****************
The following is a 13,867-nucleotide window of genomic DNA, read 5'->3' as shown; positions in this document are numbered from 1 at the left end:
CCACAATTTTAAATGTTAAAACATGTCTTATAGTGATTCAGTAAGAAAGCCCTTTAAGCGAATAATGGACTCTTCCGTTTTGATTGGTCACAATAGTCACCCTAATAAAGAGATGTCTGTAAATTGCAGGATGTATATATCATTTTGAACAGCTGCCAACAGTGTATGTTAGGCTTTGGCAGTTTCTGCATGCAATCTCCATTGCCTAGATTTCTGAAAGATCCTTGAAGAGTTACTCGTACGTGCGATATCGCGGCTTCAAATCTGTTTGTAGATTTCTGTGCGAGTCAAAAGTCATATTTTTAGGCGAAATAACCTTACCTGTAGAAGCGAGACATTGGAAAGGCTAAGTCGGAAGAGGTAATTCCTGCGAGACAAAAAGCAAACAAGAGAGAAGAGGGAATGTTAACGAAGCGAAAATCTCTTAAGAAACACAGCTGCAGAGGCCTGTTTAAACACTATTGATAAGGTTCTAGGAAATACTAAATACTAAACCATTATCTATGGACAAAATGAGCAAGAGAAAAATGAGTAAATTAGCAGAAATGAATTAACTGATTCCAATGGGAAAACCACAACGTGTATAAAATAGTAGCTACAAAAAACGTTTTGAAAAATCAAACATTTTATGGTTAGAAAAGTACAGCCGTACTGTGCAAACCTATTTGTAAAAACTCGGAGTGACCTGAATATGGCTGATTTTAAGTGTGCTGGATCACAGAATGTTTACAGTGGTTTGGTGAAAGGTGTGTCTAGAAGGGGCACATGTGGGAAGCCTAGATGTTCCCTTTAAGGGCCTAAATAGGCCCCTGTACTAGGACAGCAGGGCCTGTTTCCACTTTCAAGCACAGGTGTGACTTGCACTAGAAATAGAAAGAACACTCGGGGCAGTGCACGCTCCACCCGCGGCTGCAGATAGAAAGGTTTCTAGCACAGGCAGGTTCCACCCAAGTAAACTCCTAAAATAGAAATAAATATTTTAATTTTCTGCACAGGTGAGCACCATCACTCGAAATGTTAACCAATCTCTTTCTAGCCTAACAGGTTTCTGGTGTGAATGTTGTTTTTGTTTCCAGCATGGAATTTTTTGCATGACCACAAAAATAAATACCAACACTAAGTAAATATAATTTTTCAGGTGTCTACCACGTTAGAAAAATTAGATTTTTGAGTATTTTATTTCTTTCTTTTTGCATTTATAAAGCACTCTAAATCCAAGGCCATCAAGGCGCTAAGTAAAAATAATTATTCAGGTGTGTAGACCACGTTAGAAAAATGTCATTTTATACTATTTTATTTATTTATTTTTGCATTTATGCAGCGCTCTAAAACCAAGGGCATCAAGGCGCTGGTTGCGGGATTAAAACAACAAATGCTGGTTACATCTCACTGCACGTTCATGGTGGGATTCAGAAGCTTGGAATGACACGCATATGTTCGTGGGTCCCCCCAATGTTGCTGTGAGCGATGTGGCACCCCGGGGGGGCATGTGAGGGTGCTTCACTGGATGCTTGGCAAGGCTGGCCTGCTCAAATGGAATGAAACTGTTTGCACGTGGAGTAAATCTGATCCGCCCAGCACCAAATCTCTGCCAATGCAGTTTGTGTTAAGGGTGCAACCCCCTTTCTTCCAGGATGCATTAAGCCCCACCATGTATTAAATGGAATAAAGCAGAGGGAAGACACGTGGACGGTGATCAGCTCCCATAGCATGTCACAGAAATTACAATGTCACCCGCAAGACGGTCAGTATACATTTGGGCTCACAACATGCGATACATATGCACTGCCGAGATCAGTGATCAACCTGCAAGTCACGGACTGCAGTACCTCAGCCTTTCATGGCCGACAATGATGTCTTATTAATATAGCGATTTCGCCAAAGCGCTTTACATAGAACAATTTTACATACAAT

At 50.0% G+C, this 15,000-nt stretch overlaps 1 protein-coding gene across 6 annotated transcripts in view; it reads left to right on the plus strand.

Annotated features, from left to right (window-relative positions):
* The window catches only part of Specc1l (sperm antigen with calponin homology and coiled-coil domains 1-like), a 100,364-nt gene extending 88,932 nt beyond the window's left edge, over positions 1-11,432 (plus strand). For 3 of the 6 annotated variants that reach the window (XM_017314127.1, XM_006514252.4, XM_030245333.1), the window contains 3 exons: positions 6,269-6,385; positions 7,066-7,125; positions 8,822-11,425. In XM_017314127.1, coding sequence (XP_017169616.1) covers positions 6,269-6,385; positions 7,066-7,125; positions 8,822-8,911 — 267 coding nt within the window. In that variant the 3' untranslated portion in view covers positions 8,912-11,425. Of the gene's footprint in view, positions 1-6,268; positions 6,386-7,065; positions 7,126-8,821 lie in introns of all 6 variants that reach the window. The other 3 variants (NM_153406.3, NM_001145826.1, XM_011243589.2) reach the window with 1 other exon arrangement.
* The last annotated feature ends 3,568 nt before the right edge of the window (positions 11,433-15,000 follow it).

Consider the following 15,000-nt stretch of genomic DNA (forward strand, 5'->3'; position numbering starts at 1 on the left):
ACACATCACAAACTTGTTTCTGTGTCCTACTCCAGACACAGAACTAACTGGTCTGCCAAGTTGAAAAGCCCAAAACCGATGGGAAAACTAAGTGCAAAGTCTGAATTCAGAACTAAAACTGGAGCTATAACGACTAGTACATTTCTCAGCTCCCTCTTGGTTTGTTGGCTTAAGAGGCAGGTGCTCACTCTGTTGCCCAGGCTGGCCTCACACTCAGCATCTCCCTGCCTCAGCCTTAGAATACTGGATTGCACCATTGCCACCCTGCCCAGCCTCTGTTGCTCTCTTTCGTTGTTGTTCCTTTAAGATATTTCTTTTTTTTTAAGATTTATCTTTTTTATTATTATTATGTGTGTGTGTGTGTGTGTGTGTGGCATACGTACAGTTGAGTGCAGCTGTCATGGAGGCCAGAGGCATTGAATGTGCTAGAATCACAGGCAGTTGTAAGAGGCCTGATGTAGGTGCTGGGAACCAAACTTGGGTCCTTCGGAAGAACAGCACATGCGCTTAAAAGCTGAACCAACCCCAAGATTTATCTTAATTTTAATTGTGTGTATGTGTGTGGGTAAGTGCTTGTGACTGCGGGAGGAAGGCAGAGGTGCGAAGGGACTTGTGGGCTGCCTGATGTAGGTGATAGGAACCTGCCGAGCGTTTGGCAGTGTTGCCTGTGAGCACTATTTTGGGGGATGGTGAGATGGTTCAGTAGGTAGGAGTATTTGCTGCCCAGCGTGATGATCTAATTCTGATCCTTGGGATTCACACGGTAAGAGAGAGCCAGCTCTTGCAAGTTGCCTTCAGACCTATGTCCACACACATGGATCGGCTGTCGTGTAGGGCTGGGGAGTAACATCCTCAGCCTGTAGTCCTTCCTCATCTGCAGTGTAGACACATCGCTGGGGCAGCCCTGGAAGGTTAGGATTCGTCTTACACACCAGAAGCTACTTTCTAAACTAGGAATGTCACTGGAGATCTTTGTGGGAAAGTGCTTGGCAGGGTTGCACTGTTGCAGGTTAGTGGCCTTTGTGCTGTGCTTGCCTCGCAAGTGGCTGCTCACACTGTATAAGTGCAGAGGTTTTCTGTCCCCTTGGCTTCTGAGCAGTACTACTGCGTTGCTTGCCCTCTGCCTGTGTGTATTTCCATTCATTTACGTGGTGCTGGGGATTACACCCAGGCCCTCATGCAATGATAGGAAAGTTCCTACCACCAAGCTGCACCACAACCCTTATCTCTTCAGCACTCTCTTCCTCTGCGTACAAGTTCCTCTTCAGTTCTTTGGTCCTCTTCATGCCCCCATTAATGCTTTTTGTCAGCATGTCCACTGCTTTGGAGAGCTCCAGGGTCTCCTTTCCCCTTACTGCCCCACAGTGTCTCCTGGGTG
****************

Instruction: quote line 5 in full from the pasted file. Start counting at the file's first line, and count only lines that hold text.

* The window catches only part of Specc1l (sperm antigen with calponin homology and coiled-coil domains 1-like), a 100,364-nt gene extending 88,932 nt beyond the window's left edge, over positions 1-11,432 (plus strand). For 3 of the 6 annotated variants that reach the window (XM_017314127.1, XM_006514252.4, XM_030245333.1), the window contains 3 exons: positions 6,269-6,385; positions 7,066-7,125; positions 8,822-11,425. In XM_017314127.1, coding sequence (XP_017169616.1) covers positions 6,269-6,385; positions 7,066-7,125; positions 8,822-8,911 — 267 coding nt within the window. In that variant the 3' untranslated portion in view covers positions 8,912-11,425. Of the gene's footprint in view, positions 1-6,268; positions 6,386-7,065; positions 7,126-8,821 lie in introns of all 6 variants that reach the window. The other 3 variants (NM_153406.3, NM_001145826.1, XM_011243589.2) reach the window with 1 other exon arrangement.